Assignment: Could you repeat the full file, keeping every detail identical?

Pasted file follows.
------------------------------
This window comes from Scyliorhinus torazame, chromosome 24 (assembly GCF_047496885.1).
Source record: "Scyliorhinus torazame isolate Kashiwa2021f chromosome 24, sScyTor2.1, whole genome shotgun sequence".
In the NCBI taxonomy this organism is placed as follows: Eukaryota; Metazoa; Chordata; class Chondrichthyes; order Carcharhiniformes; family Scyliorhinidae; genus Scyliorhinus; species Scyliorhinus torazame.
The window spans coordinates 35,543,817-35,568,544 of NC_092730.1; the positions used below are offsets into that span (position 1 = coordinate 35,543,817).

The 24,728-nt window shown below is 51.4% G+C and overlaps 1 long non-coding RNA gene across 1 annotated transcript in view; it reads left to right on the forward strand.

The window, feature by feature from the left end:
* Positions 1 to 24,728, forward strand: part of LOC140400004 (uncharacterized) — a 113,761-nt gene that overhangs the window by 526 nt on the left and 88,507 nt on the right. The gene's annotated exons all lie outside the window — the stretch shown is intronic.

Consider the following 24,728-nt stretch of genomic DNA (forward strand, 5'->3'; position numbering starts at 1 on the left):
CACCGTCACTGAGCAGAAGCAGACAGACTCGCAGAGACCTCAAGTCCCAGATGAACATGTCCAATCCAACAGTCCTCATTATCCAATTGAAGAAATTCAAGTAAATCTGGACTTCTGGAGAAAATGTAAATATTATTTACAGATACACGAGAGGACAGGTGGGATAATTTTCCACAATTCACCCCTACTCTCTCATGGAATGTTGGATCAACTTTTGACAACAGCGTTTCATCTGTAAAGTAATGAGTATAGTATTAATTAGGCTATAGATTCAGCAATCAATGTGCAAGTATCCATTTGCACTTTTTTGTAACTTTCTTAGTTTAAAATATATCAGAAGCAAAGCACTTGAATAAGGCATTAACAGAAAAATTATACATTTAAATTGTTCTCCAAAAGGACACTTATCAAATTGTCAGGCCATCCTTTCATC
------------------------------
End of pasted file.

This window comes from Scyliorhinus torazame, chromosome 24 (assembly GCF_047496885.1).
Source record: "Scyliorhinus torazame isolate Kashiwa2021f chromosome 24, sScyTor2.1, whole genome shotgun sequence".
In the NCBI taxonomy this organism is placed as follows: Eukaryota; Metazoa; Chordata; class Chondrichthyes; order Carcharhiniformes; family Scyliorhinidae; genus Scyliorhinus; species Scyliorhinus torazame.
The window spans coordinates 35,543,817-35,568,544 of NC_092730.1; the positions used below are offsets into that span (position 1 = coordinate 35,543,817).

The 24,728-nt window shown below is 51.4% G+C and overlaps 1 long non-coding RNA gene across 1 annotated transcript in view; it reads left to right on the forward strand.

The window, feature by feature from the left end:
* Positions 1 to 24,728, forward strand: part of LOC140400004 (uncharacterized) — a 113,761-nt gene that overhangs the window by 526 nt on the left and 88,507 nt on the right. The gene's annotated exons all lie outside the window — the stretch shown is intronic.

Consider the following 24,728-nt stretch of genomic DNA (forward strand, 5'->3'; position numbering starts at 1 on the left):
CACCGTCACTGAGCAGAAGCAGACAGACTCGCAGAGACCTCAAGTCCCAGATGAACATGTCCAATCCAACAGTCCTCATTATCCAATTGAAGAAATTCAAGTAAATCTGGACTTCTGGAGAAAATGTAAATATTATTTACAGATACACGAGAGGACAGGTGGGATAATTTTCCACAATTCACCCCTACTCTCTCATGGAATGTTGGATCAACTTTTGACAACAGCGTTTCATCTGTAAAGTAATGAGTATAGTATTAATTAGGCTATAGATTCAGCAATCAATGTGCAAGTATCCATTTGCACTTTTTTGTAACTTTCTTAGTTTAAAATATATCAGAAGCAAAGCACTTGAATAAGGCATTAACAGAAAAATTATACATTTAAATTGTTCTCCAAAAGGACACTTATCAAATTGTCAGGCCATCCTTTCATC